Thursday, February 18

An honest question about minimum school acreage

Many building codes require large sites for public schools. Flickr: Valarie Renee
I heard a story the other day about a major flood that hit Albany, Georgia in 1994. As is usually the case, many of the poorer neighborhoods in the core of the town, set along the river in the low-lying land, were hit the hardest. The U.S. FEMA agency had funds set a aside to help the community rebuild, including the reconstruction of two schools that were completely lost in this neighborhood. However, one of the stipulations was that the new schools had to be placed on at least a twenty acre campus. Naturally, the only suitable parcels were in the outlying suburbs, which happened to be more affluent, so not only did these folks have to get their own lives back in order but they had to start busing their children outside of the community from that point forward.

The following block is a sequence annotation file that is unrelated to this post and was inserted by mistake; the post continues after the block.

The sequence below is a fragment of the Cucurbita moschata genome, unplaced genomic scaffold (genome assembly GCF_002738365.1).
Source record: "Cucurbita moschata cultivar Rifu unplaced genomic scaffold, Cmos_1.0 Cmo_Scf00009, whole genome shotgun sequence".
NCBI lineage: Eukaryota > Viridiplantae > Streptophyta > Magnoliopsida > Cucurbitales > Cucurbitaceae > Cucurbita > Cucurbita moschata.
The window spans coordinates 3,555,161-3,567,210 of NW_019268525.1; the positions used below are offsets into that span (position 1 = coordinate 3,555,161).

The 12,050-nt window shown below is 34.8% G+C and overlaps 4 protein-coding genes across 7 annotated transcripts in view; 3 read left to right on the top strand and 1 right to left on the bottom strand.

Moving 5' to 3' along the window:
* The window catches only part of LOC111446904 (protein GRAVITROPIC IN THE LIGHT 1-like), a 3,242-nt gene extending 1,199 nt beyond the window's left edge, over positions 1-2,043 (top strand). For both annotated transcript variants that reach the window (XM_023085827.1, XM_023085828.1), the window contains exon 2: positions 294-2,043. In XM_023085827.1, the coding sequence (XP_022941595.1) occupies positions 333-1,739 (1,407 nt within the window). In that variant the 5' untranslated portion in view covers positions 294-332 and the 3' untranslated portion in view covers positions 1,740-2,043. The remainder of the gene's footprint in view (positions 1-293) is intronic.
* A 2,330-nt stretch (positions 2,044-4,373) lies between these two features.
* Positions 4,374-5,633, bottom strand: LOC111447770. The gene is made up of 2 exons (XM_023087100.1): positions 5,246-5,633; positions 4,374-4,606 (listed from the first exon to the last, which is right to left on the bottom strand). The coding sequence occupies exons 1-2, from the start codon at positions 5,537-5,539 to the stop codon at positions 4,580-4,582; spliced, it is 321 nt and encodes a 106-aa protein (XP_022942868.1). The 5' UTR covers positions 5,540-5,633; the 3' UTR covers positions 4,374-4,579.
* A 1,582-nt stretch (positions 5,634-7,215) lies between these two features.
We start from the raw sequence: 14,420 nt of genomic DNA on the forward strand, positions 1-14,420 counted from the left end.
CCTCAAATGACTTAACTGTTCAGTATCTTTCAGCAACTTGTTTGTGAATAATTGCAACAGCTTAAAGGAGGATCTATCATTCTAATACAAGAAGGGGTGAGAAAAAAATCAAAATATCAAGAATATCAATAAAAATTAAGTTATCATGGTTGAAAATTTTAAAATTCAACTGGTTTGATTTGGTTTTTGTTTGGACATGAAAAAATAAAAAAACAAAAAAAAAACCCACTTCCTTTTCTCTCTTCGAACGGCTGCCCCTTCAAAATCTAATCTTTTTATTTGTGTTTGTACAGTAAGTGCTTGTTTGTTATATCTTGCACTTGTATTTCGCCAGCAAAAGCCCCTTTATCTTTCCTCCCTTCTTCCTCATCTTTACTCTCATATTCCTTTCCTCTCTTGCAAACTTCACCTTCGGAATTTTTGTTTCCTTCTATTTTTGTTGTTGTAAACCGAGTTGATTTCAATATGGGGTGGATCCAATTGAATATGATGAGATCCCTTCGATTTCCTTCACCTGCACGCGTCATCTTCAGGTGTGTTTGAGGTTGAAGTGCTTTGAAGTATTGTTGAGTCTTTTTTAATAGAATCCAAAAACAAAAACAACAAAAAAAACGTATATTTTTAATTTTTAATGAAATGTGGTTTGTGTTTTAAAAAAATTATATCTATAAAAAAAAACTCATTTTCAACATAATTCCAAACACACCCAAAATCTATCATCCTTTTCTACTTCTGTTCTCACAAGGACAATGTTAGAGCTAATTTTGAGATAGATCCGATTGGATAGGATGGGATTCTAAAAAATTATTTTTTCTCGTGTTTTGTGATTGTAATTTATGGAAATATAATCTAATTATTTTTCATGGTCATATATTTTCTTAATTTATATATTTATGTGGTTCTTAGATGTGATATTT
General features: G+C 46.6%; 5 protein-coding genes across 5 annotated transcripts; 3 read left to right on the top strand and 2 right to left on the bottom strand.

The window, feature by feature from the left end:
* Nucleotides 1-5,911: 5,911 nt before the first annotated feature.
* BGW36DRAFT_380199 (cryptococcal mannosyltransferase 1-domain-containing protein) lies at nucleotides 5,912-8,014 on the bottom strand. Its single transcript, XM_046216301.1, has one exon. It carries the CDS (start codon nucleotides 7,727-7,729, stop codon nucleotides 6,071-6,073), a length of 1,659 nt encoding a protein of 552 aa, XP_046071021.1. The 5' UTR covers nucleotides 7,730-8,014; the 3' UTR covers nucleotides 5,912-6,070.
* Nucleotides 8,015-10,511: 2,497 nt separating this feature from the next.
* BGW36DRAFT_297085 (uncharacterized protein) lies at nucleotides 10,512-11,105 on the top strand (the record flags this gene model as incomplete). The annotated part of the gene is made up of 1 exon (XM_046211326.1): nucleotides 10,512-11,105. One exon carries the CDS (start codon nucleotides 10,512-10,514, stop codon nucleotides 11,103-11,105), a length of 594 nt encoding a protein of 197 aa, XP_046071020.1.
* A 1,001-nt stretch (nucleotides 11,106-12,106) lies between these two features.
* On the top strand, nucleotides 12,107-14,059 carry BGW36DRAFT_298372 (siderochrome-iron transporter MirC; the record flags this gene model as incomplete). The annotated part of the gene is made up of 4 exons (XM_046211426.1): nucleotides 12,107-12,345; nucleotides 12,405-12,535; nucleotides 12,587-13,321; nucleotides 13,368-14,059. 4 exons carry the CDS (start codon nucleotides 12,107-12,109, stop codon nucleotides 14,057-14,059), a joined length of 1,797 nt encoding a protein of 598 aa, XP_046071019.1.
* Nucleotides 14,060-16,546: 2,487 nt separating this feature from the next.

The obvious question: why a twenty acre minimum? Where did we get this fortress mentality that requires all schools to be set apart on a separate campus?

This brings me to some personal anecdotes about two schools:

Hellgate High School occupies a site very close to the center of Missoula, Montana. It was built in 1908 and somehow managed to not be destroyed in the intervening century. The school is nicely woven into the urban fabric of Missoula, and on any given school day the extensive row of bike racks in the back are filled to the brim. There is very limited motor vehicle parking.

Students are allowed to leave the school for lunchtime, and many of them walk to the local shops and restaurants across the street. I'm sure there are some who worry that the students will engage in the practice of shenanigans while let loose, but, as a nearby worker in downtown, I never saw a problem. What they did get was a half hour to explore the real world everyday in a relatively safe environment, even those who did not yet have their own drivers licence.

Newark High School in Delaware is where I attended school. The school abandoned its urban site in 1954 for a more spacious modern building further out of town. Although it is still relatively close to downtown Newark (we're talking 1950's after all), the site is designed for driving only. It's set back from the street, fenced off on two sides, and accompanied by a large parking lot.